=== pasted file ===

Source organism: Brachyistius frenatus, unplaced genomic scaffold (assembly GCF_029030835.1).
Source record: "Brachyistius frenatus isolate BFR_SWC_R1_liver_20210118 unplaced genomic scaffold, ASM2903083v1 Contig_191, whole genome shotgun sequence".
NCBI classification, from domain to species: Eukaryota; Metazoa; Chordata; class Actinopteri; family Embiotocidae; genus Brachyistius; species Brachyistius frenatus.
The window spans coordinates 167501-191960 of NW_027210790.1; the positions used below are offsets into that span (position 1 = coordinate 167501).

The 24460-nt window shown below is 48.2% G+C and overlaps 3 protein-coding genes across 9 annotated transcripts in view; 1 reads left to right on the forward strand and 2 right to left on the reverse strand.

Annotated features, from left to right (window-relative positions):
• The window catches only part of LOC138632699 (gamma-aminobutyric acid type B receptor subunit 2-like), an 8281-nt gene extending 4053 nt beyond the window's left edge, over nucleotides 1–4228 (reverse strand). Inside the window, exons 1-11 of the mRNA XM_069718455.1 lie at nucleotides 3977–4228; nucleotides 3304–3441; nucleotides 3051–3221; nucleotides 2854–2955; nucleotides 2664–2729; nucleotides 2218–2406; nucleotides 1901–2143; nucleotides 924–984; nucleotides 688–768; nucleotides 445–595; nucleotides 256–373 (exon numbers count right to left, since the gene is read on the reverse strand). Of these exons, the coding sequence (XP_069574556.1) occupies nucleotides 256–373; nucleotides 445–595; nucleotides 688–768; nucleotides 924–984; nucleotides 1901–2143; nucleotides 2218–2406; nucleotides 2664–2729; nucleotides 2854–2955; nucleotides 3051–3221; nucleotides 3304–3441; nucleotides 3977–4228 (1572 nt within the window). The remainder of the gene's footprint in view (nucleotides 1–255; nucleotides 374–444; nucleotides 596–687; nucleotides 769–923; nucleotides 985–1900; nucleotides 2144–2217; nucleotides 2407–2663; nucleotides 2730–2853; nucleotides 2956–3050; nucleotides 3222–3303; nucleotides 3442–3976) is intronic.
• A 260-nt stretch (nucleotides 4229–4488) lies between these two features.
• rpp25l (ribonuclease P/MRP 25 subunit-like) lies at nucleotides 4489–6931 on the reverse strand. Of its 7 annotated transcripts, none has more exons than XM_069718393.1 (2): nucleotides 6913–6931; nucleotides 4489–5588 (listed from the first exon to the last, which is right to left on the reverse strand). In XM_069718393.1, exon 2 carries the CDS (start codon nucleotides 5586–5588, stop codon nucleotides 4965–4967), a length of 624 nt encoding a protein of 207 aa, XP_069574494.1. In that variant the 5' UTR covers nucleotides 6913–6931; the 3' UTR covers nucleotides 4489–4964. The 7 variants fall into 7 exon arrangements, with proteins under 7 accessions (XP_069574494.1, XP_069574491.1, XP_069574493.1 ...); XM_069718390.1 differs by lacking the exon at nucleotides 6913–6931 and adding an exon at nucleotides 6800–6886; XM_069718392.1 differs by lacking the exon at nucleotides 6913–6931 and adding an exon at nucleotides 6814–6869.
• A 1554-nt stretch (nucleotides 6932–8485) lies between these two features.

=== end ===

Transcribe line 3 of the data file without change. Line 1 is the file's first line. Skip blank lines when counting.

NCBI classification, from domain to species: Eukaryota; Metazoa; Chordata; class Actinopteri; family Embiotocidae; genus Brachyistius; species Brachyistius frenatus.